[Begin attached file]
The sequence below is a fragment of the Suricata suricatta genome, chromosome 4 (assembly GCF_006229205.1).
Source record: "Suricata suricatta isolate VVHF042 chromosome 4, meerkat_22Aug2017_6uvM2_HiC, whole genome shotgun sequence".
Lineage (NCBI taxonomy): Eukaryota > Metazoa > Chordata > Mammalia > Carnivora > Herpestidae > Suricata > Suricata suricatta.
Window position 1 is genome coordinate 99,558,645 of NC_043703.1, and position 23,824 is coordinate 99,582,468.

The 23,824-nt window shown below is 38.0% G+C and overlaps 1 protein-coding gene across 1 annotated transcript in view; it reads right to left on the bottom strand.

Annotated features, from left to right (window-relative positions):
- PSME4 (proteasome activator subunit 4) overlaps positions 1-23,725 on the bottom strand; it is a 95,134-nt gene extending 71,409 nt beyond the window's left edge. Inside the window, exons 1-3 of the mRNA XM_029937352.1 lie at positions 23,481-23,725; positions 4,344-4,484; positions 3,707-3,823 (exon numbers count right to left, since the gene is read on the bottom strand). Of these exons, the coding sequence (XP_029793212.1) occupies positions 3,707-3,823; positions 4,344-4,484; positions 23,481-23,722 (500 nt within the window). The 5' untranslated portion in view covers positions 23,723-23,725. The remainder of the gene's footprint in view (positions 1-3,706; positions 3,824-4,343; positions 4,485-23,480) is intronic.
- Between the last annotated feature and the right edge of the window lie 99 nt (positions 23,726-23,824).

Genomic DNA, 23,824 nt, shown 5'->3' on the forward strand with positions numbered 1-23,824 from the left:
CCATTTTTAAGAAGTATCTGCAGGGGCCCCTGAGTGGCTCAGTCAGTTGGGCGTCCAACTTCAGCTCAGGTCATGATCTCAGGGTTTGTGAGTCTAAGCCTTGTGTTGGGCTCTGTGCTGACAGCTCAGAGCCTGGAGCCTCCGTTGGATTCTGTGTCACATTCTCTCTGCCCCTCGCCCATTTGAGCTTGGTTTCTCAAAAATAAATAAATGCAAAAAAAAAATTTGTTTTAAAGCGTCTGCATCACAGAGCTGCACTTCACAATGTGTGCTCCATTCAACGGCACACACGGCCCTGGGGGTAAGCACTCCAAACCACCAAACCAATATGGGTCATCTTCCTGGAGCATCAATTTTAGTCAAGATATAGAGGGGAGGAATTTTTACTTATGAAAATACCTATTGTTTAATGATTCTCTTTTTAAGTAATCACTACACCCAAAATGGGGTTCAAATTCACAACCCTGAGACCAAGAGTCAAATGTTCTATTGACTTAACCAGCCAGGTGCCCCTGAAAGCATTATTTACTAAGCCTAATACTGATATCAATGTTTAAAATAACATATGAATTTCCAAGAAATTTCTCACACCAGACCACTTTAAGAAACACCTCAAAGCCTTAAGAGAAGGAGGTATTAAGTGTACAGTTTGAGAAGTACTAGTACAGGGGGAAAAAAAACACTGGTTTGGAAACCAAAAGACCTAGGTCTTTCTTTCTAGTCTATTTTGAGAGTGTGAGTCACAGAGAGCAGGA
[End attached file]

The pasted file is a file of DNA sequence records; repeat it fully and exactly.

The sequence below is a fragment of the Suricata suricatta genome, chromosome 4 (assembly GCF_006229205.1).
Source record: "Suricata suricatta isolate VVHF042 chromosome 4, meerkat_22Aug2017_6uvM2_HiC, whole genome shotgun sequence".
Lineage (NCBI taxonomy): Eukaryota > Metazoa > Chordata > Mammalia > Carnivora > Herpestidae > Suricata > Suricata suricatta.
Window position 1 is genome coordinate 99,558,645 of NC_043703.1, and position 23,824 is coordinate 99,582,468.

The 23,824-nt window shown below is 38.0% G+C and overlaps 1 protein-coding gene across 1 annotated transcript in view; it reads right to left on the bottom strand.

Annotated features, from left to right (window-relative positions):
- PSME4 (proteasome activator subunit 4) overlaps positions 1-23,725 on the bottom strand; it is a 95,134-nt gene extending 71,409 nt beyond the window's left edge. Inside the window, exons 1-3 of the mRNA XM_029937352.1 lie at positions 23,481-23,725; positions 4,344-4,484; positions 3,707-3,823 (exon numbers count right to left, since the gene is read on the bottom strand). Of these exons, the coding sequence (XP_029793212.1) occupies positions 3,707-3,823; positions 4,344-4,484; positions 23,481-23,722 (500 nt within the window). The 5' untranslated portion in view covers positions 23,723-23,725. The remainder of the gene's footprint in view (positions 1-3,706; positions 3,824-4,343; positions 4,485-23,480) is intronic.
- Between the last annotated feature and the right edge of the window lie 99 nt (positions 23,726-23,824).

Genomic DNA, 23,824 nt, shown 5'->3' on the forward strand with positions numbered 1-23,824 from the left:
CCATTTTTAAGAAGTATCTGCAGGGGCCCCTGAGTGGCTCAGTCAGTTGGGCGTCCAACTTCAGCTCAGGTCATGATCTCAGGGTTTGTGAGTCTAAGCCTTGTGTTGGGCTCTGTGCTGACAGCTCAGAGCCTGGAGCCTCCGTTGGATTCTGTGTCACATTCTCTCTGCCCCTCGCCCATTTGAGCTTGGTTTCTCAAAAATAAATAAATGCAAAAAAAAAATTTGTTTTAAAGCGTCTGCATCACAGAGCTGCACTTCACAATGTGTGCTCCATTCAACGGCACACACGGCCCTGGGGGTAAGCACTCCAAACCACCAAACCAATATGGGTCATCTTCCTGGAGCATCAATTTTAGTCAAGATATAGAGGGGAGGAATTTTTACTTATGAAAATACCTATTGTTTAATGATTCTCTTTTTAAGTAATCACTACACCCAAAATGGGGTTCAAATTCACAACCCTGAGACCAAGAGTCAAATGTTCTATTGACTTAACCAGCCAGGTGCCCCTGAAAGCATTATTTACTAAGCCTAATACTGATATCAATGTTTAAAATAACATATGAATTTCCAAGAAATTTCTCACACCAGACCACTTTAAGAAACACCTCAAAGCCTTAAGAGAAGGAGGTATTAAGTGTACAGTTTGAGAAGTACTAGTACAGGGGGAAAAAAAACACTGGTTTGGAAACCAAAAGACCTAGGTCTTTCTTTCTAGTCTATTTTGAGAGTGTGAGTCACAGAGAGCAGGA